While we do acknowledge the harrowing effects of climate change, we also need to address issues that affect marginalized communities more than privileged urban cohorts; the IPCC report points out that with a 7,517 km coastline, India will sea rising sea levels and 28.6 million people will be exposed to coastal flooding if sea levels rise 50 cm. With youth organizations mobilization in mostly urban cohorts, it becomes difficult to provide accessibility and awareness to rural settings.
On being asked how young activists can tackle this situation Palak insightfully shares her experience with the same,” My recent project is on Decolonizing Climate Change– our main aim being collecting climate change mitigation stories of indigenous communities. Young people need to be on a similar track- believing that we don’t have the solutions. The ancestorial knowledge and the age-old traditional practices of revering nature make it even more important for us to listen to their stories. I strongly advocate for listening more than acting. Young people need to understand that we are outsiders, our role is not intervening but facilitating. Access, democracy and inclusivity follows actions that believe in listening to all the stakeholders equally.”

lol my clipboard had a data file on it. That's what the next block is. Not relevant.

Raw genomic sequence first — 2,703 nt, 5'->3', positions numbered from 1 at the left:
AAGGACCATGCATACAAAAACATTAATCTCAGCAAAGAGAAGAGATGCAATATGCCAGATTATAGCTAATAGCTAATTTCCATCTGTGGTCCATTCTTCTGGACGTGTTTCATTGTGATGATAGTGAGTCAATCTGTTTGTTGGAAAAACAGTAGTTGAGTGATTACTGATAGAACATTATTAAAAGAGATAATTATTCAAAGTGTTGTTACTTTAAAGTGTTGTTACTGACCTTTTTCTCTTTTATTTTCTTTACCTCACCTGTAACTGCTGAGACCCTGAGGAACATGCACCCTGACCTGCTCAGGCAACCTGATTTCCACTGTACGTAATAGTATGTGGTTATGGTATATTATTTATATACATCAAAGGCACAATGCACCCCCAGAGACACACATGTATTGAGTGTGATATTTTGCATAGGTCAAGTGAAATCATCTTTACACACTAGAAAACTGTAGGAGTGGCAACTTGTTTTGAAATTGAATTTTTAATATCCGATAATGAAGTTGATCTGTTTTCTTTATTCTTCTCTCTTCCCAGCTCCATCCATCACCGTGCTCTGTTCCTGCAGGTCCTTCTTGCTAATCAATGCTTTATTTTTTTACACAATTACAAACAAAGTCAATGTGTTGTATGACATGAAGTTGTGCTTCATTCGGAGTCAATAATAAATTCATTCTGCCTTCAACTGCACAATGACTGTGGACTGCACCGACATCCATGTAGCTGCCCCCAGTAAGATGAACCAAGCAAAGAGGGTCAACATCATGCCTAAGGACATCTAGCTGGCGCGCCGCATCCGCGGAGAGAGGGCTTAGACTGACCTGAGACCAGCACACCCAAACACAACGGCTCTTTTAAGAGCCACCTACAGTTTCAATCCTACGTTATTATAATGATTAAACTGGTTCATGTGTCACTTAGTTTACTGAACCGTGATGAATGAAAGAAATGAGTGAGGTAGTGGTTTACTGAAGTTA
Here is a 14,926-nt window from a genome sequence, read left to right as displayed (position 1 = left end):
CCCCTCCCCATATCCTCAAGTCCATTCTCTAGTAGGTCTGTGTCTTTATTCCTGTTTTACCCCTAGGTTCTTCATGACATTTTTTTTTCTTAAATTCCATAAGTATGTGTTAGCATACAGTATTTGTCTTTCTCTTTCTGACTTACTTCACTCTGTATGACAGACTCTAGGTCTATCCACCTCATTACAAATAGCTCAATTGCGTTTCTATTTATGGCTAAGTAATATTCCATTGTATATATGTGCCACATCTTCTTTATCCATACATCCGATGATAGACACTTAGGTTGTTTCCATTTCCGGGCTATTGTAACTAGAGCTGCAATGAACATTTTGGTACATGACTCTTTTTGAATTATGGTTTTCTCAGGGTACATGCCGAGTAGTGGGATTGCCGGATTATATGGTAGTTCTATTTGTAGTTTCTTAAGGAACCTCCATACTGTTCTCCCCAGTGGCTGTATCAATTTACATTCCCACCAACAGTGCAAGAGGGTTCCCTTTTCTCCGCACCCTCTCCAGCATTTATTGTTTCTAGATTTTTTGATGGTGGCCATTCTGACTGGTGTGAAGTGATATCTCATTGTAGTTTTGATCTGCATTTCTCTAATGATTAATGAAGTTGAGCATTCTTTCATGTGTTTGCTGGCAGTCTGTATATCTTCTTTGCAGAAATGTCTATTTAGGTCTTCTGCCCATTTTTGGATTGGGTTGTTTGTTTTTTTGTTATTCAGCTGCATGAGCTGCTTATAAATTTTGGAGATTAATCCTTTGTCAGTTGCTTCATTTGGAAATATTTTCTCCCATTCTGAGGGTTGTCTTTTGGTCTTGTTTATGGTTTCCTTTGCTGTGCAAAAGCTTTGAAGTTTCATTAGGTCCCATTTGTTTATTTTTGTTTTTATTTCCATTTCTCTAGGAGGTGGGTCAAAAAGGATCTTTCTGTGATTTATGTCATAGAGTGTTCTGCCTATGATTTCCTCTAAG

Keeping inclusivity at the forefront in understanding climate mitigation, there is also a need to understand the loop side of the policies that negatively affect communities. “The whole foundation of this needs to be based on inclusion- making marginalized communities not just ‘beneficiaries’ but ‘participants’ & ‘leaders’ themselves. No one understands their problems & issues better than they themselves.” Palak also ardently mentions that “External support is integral to the awareness of their rights & problems for the greater public and that is where our role stops”.